QMy daughter, who passed away on Aug. 10, 2011, was a very active Facebook member. My husband and I were leaving her page open and were managing her account with her password.
But my niece contacted Facebook without obtaining permission from us, and requested that my daughter's Facebook page be placed in memorial status. She was able to do this without knowing my daughter's Facebook password; Facebook just told her to submit a copy of my daughter's obituary.
Now our family and my daughter's friends can no longer tag themselves in my daughter's photos, and the only way they can see anything placed on her page is to go to the actual page itself to see the memories of my daughter that are posted there.
Facebook claims to be all about the security and privacy of their users. So why would they let just anyone without a password request to change another Facebook user's account?
I have contacted Facebook twice about this situation and all I received was an automated response that once a page has been placed in memorial status it cannot be changed back. What can we do?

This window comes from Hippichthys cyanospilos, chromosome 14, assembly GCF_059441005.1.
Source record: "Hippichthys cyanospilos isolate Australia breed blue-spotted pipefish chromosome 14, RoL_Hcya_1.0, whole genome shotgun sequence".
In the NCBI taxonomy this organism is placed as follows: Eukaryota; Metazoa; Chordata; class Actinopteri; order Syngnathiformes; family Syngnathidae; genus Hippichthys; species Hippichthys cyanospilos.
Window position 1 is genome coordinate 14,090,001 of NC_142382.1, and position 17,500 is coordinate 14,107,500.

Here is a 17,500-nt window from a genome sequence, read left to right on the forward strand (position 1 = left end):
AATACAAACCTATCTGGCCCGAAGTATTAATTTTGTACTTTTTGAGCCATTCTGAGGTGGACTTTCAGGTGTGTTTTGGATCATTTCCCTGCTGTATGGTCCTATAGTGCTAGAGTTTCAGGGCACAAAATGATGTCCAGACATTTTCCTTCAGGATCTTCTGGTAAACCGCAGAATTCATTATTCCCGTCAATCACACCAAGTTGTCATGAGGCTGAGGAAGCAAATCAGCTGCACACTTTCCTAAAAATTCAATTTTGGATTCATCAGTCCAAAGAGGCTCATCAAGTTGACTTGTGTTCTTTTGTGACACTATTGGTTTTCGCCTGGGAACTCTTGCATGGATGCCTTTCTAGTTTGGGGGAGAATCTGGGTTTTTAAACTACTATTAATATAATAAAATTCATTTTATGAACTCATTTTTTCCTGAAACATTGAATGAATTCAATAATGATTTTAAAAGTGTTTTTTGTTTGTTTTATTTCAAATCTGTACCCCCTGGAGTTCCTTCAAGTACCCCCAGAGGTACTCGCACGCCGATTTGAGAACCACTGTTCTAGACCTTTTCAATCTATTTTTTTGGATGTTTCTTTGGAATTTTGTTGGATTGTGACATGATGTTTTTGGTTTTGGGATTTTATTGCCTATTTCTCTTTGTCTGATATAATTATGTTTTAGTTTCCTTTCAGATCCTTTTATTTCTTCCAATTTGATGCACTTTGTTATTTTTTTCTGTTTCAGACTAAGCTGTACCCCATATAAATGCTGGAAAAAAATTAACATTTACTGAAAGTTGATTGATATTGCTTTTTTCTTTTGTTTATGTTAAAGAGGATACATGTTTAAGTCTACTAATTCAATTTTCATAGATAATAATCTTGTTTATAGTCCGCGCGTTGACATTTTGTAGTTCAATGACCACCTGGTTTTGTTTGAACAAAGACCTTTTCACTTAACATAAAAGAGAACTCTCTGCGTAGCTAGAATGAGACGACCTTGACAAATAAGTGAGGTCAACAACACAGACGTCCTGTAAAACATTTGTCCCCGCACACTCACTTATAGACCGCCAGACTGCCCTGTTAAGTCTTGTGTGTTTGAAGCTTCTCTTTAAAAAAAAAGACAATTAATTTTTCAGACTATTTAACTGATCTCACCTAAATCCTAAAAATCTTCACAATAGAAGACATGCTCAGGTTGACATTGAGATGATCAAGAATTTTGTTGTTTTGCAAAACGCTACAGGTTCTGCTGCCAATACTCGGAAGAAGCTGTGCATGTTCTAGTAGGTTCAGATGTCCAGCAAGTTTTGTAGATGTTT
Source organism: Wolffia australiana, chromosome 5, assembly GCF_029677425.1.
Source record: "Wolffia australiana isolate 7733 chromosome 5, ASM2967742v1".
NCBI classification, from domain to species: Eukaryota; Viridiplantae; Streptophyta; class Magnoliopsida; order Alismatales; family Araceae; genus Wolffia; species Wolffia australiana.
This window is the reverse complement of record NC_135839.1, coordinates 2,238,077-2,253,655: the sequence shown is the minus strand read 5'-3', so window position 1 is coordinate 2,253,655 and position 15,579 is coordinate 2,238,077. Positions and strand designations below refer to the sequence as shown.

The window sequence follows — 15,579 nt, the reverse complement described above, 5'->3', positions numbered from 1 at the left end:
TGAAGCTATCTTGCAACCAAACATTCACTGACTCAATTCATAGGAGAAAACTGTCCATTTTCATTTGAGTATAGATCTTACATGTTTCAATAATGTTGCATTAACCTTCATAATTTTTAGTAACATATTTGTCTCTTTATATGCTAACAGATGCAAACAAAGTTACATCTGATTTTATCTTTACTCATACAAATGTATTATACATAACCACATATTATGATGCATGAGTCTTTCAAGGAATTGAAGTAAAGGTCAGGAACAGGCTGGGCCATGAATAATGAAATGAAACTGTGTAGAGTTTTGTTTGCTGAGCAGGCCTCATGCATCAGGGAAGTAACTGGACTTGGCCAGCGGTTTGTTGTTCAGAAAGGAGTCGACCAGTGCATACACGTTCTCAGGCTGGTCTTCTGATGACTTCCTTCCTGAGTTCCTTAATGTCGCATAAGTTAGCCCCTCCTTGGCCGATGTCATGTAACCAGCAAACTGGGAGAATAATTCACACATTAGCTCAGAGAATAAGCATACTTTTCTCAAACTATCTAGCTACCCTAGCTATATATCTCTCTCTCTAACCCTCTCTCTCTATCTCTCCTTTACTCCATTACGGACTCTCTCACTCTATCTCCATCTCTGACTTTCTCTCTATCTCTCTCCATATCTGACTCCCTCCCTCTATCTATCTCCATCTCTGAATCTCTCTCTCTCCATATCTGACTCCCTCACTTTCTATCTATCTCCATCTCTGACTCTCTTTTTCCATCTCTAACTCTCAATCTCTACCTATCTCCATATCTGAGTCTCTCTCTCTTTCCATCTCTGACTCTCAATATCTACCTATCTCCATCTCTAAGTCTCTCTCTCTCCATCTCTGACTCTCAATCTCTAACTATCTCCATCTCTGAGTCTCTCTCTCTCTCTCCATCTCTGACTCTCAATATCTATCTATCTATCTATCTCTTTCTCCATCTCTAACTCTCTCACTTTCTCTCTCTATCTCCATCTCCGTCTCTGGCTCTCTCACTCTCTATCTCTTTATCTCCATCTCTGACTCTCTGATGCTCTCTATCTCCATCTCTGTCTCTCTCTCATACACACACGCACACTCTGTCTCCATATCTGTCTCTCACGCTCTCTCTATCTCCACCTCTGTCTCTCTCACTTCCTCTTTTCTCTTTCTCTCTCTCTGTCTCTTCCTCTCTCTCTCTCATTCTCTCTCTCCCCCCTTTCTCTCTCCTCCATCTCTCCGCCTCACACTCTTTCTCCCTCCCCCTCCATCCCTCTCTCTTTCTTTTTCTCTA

RICK AND PAM MURPHY, EAGAN
AI'm sorry for your loss.
When I tried to get an answer to your question, I also got no response from Facebook.
So I asked Jim Lamm, an estate planning and administration attorney at Minneapolis law firm Gray Plant Mooty, to explain how the law views Facebook ownership.
Lamm said the law recognizes Facebook's terms of service as a legal contract. Those terms don't allow the account of a deceased person to be transferred to a family member who has the password. Maintaining your daughter's account with her password would be considered "unauthorized access" under the law, he said.
"Facebook's policy about a user who dies gives you two options: Close the account, or leave it open as a memorial," he said.
A Facebook account in memorial status can't be altered and can't be accessed via password (see tinyurl.com/7vsysps.)
Should Facebook have allowed your niece to convert your daughter's Facebook page to memorial status? Lamm says yes, because Facebook's policy states that it doesn't need notification from a family member, and that an obituary is sufficient documentation.
However, Lamm advocates changing state laws nationwide to require online companies to respond to requests such as yours.
"It's hard to get somebody to answer the phone or an e-mail at these technology companies," Lamm said. "It would be nice to have an enforcement method."
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